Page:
Igor Volsky flagged a great piece from Nancy French, who reported the other day that Rick Santorum supported an individual health care mandate when he ran for the Senate in 1994. His primary opponent, Joe Watkins, supported the same policy.

French highlighted this report from April 1994:

Santorum and Watkins both oppose having businesses provide health care for their employees. Instead, they would require individuals to purchase insurance.

And this report, published a month later:

Santorum and Watkins would require individuals to buy health insurance rather than forcing employers to pay for employee benefits.

For those keeping score at home, that means there are six Republican presidential candidates, and four of them, at one time or another, supported an individual health care mandate — an idea GOP officials now consider an unconstitutional, authoritarian nightmare.

Given Santorum’s far-right ideology, does this news come as something of a surprise? Actually, no. Santorum’s position in 1994, and that of his primary challenger, was entirely in line with mainstream Republican thought.

In case anyone’s forgotten, this was a Republican idea in the first place. Nixon embraced the mandate in the 1970s, and George H.W. Bush supported the idea in the 1980s. When Bob Dole endorsed the mandate in 1994, it was in keeping with the party’s prevailing attitudes at the time. Mitt Romney embraced the mandate as governor and it was largely ignored during the 2008 campaign, since it was such a common GOP position.

In recent years, the mandate has been embraced by the likes of John McCain, Orrin Hatch, Bob Bennett, Tommy Thompson, Lamar Alexander, Lindsey Graham, John Thune, Scott Brown, and Judd Gregg, among many others. Indeed, several of them not only endorsed the policy, they literally co-sponsored legislation that included a mandate.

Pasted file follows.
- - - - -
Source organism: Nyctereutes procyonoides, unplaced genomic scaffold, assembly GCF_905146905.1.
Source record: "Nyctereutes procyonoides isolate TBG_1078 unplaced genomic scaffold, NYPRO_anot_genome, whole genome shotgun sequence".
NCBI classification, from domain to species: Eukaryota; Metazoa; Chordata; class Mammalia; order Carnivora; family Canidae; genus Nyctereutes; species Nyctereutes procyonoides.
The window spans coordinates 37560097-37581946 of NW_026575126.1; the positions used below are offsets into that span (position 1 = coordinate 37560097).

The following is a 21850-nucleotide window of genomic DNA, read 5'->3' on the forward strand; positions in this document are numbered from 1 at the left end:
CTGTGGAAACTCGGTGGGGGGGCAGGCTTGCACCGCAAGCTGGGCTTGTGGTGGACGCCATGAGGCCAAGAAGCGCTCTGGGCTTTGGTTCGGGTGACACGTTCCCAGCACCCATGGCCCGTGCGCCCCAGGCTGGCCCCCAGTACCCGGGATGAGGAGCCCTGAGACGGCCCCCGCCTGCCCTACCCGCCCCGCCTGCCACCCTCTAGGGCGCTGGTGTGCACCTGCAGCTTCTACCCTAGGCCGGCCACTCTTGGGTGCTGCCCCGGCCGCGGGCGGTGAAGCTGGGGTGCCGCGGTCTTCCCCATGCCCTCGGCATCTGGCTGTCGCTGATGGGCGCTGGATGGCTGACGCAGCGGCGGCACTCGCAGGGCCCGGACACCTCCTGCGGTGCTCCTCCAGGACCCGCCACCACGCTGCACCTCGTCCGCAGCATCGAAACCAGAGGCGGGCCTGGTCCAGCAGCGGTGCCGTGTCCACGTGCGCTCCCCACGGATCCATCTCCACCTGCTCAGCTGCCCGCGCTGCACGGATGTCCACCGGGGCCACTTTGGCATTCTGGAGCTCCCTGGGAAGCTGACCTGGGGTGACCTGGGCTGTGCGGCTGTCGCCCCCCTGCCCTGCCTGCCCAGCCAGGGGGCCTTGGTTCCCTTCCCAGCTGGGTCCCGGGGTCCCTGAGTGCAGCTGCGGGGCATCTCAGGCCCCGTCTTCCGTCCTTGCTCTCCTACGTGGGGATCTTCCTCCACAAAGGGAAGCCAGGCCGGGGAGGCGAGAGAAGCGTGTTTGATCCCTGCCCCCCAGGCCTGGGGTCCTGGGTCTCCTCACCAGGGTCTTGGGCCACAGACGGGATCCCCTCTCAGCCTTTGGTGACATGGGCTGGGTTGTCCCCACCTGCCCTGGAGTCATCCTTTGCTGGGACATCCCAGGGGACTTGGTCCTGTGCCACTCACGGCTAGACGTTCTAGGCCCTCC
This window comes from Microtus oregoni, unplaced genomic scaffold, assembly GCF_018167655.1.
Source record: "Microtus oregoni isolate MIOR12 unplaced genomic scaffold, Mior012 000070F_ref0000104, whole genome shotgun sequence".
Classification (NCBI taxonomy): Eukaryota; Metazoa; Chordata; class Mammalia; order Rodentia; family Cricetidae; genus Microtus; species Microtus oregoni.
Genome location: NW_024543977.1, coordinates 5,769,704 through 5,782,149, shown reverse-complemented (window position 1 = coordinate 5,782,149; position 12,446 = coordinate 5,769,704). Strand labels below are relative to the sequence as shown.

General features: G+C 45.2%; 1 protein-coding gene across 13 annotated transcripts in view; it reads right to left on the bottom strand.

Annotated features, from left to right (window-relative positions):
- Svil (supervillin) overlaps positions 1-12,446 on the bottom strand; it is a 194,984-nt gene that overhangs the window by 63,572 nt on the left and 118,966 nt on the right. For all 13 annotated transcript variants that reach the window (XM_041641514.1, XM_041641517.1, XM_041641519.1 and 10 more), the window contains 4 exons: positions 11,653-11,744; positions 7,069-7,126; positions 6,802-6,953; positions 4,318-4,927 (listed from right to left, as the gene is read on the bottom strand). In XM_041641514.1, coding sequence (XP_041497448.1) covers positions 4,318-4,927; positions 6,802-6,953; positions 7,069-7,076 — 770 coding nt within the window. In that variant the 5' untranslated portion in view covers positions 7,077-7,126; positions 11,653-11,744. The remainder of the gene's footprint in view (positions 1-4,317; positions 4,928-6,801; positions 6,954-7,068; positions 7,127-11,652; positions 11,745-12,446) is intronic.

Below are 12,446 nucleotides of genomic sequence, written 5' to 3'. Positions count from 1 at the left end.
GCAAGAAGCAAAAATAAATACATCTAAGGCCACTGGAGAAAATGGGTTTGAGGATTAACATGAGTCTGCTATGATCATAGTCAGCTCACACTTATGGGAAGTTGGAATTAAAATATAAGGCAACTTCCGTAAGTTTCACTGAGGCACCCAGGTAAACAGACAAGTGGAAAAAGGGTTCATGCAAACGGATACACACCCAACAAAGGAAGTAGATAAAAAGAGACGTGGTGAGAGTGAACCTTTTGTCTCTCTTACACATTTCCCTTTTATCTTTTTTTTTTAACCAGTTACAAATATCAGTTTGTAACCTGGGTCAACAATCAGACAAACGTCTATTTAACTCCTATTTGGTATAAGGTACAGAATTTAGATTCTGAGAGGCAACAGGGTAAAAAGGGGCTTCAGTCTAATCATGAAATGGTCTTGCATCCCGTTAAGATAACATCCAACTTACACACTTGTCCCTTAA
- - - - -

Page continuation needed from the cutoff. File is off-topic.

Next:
In the summer of 2009, Sen. Chuck Grassley (R-Iowa), one of the leading Republican lawmakers in the talks over health care reform, told Fox News, “I believe that there is a bipartisan consensus to have an individual mandate.” Did Fox News freak out? Did GOP leaders immediately distance themselves from the comments? Was Grassley forced to immediately backpedal? No, none of those things happened. Grassley said there was a bipartisan consensus to have an individual mandate because there was a bipartisan consensus to have an individual mandate.

But that was before Republicans decided they’re against the ideas they’re for, and this issue could be twisted into a political weapon to be used against the president.

Santorum backed a mandate in 1994? Well, sure, of course he did. It would have been more surprising if he hadn’t.

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Follow Steve on Twitter @stevebenen. Steve Benen is a producer at MSNBC's The Rachel Maddow Show. He was the principal contributor to the Washington Monthly's Political Animal blog from August 2008 until January 2012.